The nancy ray-guns kicked off fire concerts yesterday on the riverbank in front of the Cenotaph.
The show started off with the smooth sounds of lead singer Thomas Roussin's accoustic guitar Matt Kaip's soulful bass, Nat Bowen's solid drumming, Mark Wilson's hand-beat rhythm on djembe and the Miles Davis inspired trumpeting of Nigel and Doogie Taylor.

The band has a sound unto itself, but pays tribute to musical influences such as Joni Mitchell, Dave Matthews Band, Tower Of Power and Stevie Wonder.

Their self proclaimed “agri-funk� sound comes from the fact that all but on member of the band hais from rural Saskatchewan. and still has strong feelings about agricultural life and issues.
“Funk music is a great way to talk about social issues without depressing everyone,� said Mr. Taylor.
“We still talk about serious issues, but this way you can dance to it.�

Throughout the band's riverside performance Mr. Roussin entertained the audience with tales of life in Saskatchewan, while talking about the perils of mankind's relationship with mother Earth.
Songs such as No Homestead, Something Else and 40 Below each have strong lyrical messages about social issues such as rural affairs, depleting fisheries, forests and aboriginal affairs.

“With 40 Below we're talking about the atrocities endured by the natives when the police drag them out in the cold half-naked on these 'starlight tours',� said Mr. Roussin.

The band members confess that since they see themselves as “news-junkies� their songs often reflect the world around them.

“We talk about these issues to make change at home,� said Mr. Kaip.

Despites their criticism of some of Saskatchewan's police, the band has a great sense of pride for their home province.

In the song No Homestead a voice recording of Tommy Douglas could be heard repeating the line “That's democracy!� as the band slowed things down for a more acid jazz solo section.

The overall feel of the music seems like a funked up version of Dave Matthews with a hint of Jamiroquai, in terms of musical arrangement and melodic flow.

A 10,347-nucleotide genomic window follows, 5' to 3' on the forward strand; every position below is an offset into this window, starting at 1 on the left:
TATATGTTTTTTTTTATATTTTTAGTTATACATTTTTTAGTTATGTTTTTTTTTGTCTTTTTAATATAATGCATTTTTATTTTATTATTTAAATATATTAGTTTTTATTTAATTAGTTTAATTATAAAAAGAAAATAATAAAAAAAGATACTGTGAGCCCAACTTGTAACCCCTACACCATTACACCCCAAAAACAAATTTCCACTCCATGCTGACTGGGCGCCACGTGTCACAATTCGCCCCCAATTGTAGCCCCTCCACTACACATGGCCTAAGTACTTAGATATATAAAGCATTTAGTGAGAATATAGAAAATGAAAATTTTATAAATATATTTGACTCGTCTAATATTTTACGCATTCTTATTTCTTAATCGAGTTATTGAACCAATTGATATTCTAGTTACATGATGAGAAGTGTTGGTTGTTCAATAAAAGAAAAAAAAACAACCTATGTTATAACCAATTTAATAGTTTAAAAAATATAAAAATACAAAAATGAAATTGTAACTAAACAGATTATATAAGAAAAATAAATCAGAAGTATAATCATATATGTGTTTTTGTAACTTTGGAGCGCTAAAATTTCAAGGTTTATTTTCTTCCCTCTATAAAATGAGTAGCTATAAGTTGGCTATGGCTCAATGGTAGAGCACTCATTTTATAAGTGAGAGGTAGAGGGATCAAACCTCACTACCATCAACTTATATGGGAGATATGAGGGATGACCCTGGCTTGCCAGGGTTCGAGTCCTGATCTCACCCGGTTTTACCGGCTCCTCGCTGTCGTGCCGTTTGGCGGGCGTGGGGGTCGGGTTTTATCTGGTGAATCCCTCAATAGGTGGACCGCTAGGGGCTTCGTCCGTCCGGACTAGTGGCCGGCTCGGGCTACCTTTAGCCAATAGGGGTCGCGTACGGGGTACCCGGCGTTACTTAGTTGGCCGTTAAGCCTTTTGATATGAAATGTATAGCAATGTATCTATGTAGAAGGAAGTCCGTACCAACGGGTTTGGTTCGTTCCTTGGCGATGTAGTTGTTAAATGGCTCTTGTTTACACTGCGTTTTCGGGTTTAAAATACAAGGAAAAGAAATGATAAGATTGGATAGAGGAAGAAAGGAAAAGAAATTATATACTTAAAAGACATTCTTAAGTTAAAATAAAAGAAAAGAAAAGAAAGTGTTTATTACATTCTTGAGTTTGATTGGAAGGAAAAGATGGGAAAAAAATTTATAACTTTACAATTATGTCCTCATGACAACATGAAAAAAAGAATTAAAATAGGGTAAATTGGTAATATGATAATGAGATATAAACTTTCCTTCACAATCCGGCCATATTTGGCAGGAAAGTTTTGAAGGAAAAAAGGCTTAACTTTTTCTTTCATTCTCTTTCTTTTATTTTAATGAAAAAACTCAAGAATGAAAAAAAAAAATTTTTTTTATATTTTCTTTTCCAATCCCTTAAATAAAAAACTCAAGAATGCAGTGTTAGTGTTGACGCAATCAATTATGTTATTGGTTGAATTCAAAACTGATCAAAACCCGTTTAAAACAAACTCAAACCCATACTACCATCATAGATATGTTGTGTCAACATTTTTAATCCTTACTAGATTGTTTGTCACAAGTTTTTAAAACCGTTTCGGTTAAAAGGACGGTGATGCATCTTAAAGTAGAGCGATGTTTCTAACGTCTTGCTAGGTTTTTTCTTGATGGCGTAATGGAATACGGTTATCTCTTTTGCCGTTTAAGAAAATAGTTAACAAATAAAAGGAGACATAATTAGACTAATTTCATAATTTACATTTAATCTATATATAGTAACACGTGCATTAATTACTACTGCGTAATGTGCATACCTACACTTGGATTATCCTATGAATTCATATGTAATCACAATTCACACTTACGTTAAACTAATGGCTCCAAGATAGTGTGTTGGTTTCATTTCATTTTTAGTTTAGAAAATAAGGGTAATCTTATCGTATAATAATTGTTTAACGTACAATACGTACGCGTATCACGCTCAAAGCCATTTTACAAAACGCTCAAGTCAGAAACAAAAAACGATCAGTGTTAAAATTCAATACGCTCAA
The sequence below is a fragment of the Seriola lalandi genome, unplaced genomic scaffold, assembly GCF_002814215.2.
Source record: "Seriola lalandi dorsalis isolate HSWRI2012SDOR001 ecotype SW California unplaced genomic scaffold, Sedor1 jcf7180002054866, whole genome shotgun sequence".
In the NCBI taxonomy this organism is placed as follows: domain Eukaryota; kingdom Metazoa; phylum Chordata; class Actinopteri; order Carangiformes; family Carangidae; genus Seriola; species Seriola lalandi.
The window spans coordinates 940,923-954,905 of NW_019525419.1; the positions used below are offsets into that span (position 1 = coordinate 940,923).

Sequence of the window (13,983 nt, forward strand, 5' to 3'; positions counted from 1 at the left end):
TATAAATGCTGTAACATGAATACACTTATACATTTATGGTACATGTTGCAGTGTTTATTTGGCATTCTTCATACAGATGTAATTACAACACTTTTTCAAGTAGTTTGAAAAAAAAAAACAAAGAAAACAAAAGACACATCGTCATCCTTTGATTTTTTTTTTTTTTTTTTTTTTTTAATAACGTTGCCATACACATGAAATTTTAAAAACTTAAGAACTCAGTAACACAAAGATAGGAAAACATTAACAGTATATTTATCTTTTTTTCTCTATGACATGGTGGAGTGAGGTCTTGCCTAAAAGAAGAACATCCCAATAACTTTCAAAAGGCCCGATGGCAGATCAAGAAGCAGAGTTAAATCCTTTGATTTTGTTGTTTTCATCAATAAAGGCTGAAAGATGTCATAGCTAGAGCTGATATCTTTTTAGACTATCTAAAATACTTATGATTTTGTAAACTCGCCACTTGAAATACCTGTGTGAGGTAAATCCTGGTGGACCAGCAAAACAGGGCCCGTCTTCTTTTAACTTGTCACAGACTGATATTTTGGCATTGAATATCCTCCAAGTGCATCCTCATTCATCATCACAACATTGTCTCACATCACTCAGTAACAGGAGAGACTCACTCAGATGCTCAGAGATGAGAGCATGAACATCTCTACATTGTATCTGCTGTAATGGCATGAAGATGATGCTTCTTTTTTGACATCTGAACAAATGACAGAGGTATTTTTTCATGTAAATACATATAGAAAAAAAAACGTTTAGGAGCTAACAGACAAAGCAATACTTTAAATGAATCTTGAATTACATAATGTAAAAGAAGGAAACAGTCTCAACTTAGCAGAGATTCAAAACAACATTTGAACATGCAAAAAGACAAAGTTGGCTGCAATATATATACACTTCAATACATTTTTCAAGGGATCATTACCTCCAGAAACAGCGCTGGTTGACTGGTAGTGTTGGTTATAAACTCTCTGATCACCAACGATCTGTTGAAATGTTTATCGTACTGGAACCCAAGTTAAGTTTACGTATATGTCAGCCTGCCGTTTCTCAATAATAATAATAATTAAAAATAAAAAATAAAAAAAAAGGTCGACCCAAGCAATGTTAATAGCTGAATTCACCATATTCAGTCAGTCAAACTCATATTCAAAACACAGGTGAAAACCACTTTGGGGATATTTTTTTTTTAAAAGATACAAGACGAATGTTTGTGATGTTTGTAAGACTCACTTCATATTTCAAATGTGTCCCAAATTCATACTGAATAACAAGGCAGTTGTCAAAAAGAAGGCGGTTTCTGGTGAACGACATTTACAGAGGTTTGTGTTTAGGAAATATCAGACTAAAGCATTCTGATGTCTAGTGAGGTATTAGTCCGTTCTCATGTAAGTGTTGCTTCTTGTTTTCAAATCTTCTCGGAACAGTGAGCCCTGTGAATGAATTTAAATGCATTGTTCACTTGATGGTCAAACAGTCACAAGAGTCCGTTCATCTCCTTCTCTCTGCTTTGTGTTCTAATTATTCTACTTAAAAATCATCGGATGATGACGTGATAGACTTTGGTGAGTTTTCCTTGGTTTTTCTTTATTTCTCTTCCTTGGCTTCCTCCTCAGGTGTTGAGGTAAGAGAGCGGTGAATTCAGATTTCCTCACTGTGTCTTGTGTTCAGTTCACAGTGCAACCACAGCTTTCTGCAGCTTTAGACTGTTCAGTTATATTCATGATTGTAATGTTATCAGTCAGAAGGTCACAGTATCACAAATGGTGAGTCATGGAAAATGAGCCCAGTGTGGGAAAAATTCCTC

At times the band's reggae-style keyboarding combined with whimsical vocals seem to strech the realm of folk music into a new reggae-style country music.

The band has been playing together for the last five years and recorded two EP demos incluing on one for CBC Saskatchewan's Extra Hour.

They have lent their talents to the Non-Inferno Media Inc. documentary, Fiddler's Map, which airs periodically on Global Television. Their full-length album Homestead was released earlier this year... - The Beacon Herald (Stratford, Ont.)


Homestead - 2005
All Those Years of Heart - 2010



Polyrhythmic dance numbers with killer bass riffs - sure to please any. The songs touch on issues as varied as the demise of the family farm, racial intolerance, the environment, and love on gravel roads.
They are dropping their second album "All Those Years of Heart" this year. It follows up the critically acclaimed "Homestead."

the nancy ray-guns are a devised group of 5 musicians from other Saskatchewan bands who have played together solid for 7 years all over the country receiving great coverage.

They have played countless shows in bars, on festival stages and even on city streets -plus to mention, the Stratford Summer Festival’s Avon Barge and live internet & radio broadcasts.